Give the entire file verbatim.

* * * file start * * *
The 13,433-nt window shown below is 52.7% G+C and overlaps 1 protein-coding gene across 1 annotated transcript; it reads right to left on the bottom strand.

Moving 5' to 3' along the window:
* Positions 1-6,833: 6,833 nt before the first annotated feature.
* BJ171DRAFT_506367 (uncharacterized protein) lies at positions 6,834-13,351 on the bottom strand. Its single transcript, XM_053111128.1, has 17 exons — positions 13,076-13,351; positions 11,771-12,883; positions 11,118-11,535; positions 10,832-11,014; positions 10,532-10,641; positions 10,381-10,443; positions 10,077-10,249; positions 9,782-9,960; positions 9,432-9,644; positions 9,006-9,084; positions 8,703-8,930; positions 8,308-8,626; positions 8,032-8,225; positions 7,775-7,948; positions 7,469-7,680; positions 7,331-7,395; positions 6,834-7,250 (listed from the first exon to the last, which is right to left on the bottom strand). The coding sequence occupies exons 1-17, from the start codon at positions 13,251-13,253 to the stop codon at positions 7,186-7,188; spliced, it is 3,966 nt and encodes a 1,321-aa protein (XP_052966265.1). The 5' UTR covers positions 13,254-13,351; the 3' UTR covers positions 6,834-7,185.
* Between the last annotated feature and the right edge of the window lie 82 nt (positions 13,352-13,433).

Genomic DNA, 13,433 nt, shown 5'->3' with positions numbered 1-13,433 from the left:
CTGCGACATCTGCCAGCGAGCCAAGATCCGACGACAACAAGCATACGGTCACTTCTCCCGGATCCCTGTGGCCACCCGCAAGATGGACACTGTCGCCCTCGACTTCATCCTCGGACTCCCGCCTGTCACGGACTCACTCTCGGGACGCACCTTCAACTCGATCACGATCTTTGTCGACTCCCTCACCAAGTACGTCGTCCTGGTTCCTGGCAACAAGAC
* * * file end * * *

The 13,433-nt window shown below is 52.7% G+C and overlaps 1 protein-coding gene across 1 annotated transcript; it reads right to left on the bottom strand.

Moving 5' to 3' along the window:
* Positions 1-6,833: 6,833 nt before the first annotated feature.
* BJ171DRAFT_506367 (uncharacterized protein) lies at positions 6,834-13,351 on the bottom strand. Its single transcript, XM_053111128.1, has 17 exons — positions 13,076-13,351; positions 11,771-12,883; positions 11,118-11,535; positions 10,832-11,014; positions 10,532-10,641; positions 10,381-10,443; positions 10,077-10,249; positions 9,782-9,960; positions 9,432-9,644; positions 9,006-9,084; positions 8,703-8,930; positions 8,308-8,626; positions 8,032-8,225; positions 7,775-7,948; positions 7,469-7,680; positions 7,331-7,395; positions 6,834-7,250 (listed from the first exon to the last, which is right to left on the bottom strand). The coding sequence occupies exons 1-17, from the start codon at positions 13,251-13,253 to the stop codon at positions 7,186-7,188; spliced, it is 3,966 nt and encodes a 1,321-aa protein (XP_052966265.1). The 5' UTR covers positions 13,254-13,351; the 3' UTR covers positions 6,834-7,185.
* Between the last annotated feature and the right edge of the window lie 82 nt (positions 13,352-13,433).

Genomic DNA, 13,433 nt, shown 5'->3' with positions numbered 1-13,433 from the left:
CTGCGACATCTGCCAGCGAGCCAAGATCCGACGACAACAAGCATACGGTCACTTCTCCCGGATCCCTGTGGCCACCCGCAAGATGGACACTGTCGCCCTCGACTTCATCCTCGGACTCCCGCCTGTCACGGACTCACTCTCGGGACGCACCTTCAACTCGATCACGATCTTTGTCGACTCCCTCACCAAGTACGTCGTCCTGGTTCCTGGCAACAAGAC